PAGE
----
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Old 11-16-2005, 04:48 AM   #1
Thinking
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difference mutex vs. semaphore?


hiho@ll

i'm reading a bit about semaphores and here
i read that a mutex is simply a binary semaphore

Q1: is it correct that a mutex is a binary semaphore?
Q2: if yes, does it mean the following example is correct?
process 1 creates a mutex (pthread_mutex_init())
P1 forks 2 processes using fork();
now we have P2 and P3 forked by P1
P1,P2 and P3 have the initalized mutex
all these three process are waiting for some data on a TCP server socket and write this to a shared memory (that's why i need a mutex or a semaphore)
so P2 gets the connection, locks the mutex, writes the data to the shared memory and unlocks the mutex

if P2 has locked the mutex using pthread_mutex_lock();
what happens if P3 does pthread_mutex_lock(); on the same mutex included by the fork of P1? will P3 wait until it's unlocked OR does it get the lock because P3 and P2 are complete different processes?

Q3: if no, could anybody post the few lines used to lock and unlock a semaphore?
i have this, but i have absolutly no idea if this is correct:
Code:
 int SemaphoreMutex::lock(){
  struct sembuf ops[2]={
   0,0,0,   // wait for the semaphore 0 to be 0
   0,1,SEM_UNDO  // set the semaphore to 1
  };
  if(this->semid!=-1)
   return semop(this->semid,ops,2);
 }

 int SemaphoreMutex::unlock(){
  struct sembuf ops[2]={
   0,1,0,   // wait for the semaphore 0 to be 1
   0,0,SEM_UNDO   // set the semaphore to 0
  };
  if(this->semid!=-1)
   return semop(this->semid,ops,2);
 }
Q3: what exactly does semop? does it only set the semaphore! or does it wait for a condition and then set the semaphore? how does semop work?

btw: the code above is from my own SemaphoreMutex class i wrote until i read that mutex is a binary semaphore, that's why i post the whole stuff here

thx@ll

Last edited by Thinking; 11-16-2005 at 04:50 AM.
 
Old 11-16-2005, 05:26 AM   #2
jtshaw
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Distribution: Ubuntu @ Home, RHEL @ Work
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Re: difference mutex vs. semaphore?

Quote:
Originally posted by Thinking
hiho@ll

i'm reading a bit about semaphores and here
i read that a mutex is simply a binary semaphore

Q1: is it correct that a mutex is a binary semaphore?
Absolutely. A Mutex is a Semaphore with a value of 1.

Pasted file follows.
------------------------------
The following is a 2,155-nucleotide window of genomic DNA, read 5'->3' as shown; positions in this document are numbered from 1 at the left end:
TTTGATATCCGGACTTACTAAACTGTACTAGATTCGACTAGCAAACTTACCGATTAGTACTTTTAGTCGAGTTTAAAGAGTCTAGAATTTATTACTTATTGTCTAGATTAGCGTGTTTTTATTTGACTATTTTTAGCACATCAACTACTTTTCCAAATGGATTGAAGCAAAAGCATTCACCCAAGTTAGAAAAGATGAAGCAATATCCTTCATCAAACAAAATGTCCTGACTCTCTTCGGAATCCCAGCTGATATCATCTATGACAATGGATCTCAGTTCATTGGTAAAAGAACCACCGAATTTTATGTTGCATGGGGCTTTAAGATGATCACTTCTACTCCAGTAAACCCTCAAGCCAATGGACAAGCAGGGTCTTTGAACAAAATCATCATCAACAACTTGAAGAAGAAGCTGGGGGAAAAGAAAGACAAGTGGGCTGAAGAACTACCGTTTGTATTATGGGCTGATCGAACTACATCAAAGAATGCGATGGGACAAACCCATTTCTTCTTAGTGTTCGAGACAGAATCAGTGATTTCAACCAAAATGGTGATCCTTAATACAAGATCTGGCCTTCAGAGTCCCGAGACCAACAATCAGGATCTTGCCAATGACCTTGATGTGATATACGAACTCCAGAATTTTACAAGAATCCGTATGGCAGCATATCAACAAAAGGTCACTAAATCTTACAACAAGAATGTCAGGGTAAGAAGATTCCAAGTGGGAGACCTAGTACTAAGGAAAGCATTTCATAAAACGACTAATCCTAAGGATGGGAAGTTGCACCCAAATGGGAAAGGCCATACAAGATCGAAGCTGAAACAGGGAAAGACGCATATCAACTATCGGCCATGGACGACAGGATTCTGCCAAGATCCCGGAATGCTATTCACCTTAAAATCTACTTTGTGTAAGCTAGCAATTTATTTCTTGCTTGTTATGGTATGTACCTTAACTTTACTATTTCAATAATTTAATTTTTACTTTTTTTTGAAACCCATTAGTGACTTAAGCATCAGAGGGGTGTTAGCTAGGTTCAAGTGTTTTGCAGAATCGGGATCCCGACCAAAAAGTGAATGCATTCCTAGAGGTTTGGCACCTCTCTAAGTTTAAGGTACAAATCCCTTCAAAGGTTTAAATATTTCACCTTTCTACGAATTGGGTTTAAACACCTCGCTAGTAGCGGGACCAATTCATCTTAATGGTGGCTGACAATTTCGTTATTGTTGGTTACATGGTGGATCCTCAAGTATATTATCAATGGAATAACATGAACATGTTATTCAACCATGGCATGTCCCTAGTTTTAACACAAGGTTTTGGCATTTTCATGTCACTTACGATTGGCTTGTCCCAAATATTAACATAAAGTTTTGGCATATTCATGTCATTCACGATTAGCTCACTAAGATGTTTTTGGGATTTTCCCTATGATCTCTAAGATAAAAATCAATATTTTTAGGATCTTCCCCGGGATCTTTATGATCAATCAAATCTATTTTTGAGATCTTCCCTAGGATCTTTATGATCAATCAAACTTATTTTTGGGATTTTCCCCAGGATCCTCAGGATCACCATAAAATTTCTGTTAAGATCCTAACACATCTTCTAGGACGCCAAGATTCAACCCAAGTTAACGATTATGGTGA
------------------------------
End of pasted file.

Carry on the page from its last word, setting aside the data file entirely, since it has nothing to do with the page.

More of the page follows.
Quote:
Originally posted by Thinking
Q2: if yes, does it mean the following example is correct?
process 1 creates a mutex (pthread_mutex_init())
P1 forks 2 processes using fork();
now we have P2 and P3 forked by P1
P1,P2 and P3 have the initalized mutex
all these three process are waiting for some data on a TCP server socket and write this to a shared memory (that's why i need a mutex or a semaphore)
so P2 gets the connection, locks the mutex, writes the data to the shared memory and unlocks the mutex

if P2 has locked the mutex using pthread_mutex_lock();
what happens if P3 does pthread_mutex_lock(); on the same mutex included by the fork of P1? will P3 wait until it's unlocked OR does it get the lock because P3 and P2 are complete different processes?
In a correctly coded environment if P2 has the lock and P3 tries to lock it will get blocked until P2 does an unlock on the mutex. If your using pthread_mutex's it makes more sense to use multiple threads then to spawn multiple processes. If you want to use multiple processes you really need to use a semaphore that is only allowed to be 1 or 0. Check out the man page for semop, semctl, and semget for more information on how to control them. If you have a general interest for how interprocess communication (aka IPC) works then check out the man page for ipc.


Quote:
Originally posted by Thinking
Q3: if no, could anybody post the few lines used to lock and unlock a semaphore?
i have this, but i have absolutly no idea if this is correct:
Code:
 int SemaphoreMutex::lock(){
  struct sembuf ops[2]={
   0,0,0,   // wait for the semaphore 0 to be 0
   0,1,SEM_UNDO  // set the semaphore to 1
  };
  if(this->semid!=-1)
   return semop(this->semid,ops,2);
 }

 int SemaphoreMutex::unlock(){
  struct sembuf ops[2]={
   0,1,0,   // wait for the semaphore 0 to be 1
   0,0,SEM_UNDO   // set the semaphore to 0
  };
  if(this->semid!=-1)
   return semop(this->semid,ops,2);
 }
Q3: what exactly does semop? does it only set the semaphore! or does it wait for a condition and then set the semaphore? how does semop work?

btw: the code above is from my own SemaphoreMutex class i wrote until i read that mutex is a binary semaphore, that's why i post the whole stuff here

thx@ll
I don't have time to actually write up a snippet of code for you.. so I'll leave this to somebody else.. or if I have time later I'll come back to it.

Last edited by jtshaw; 11-16-2005 at 05:27 AM.
 
  


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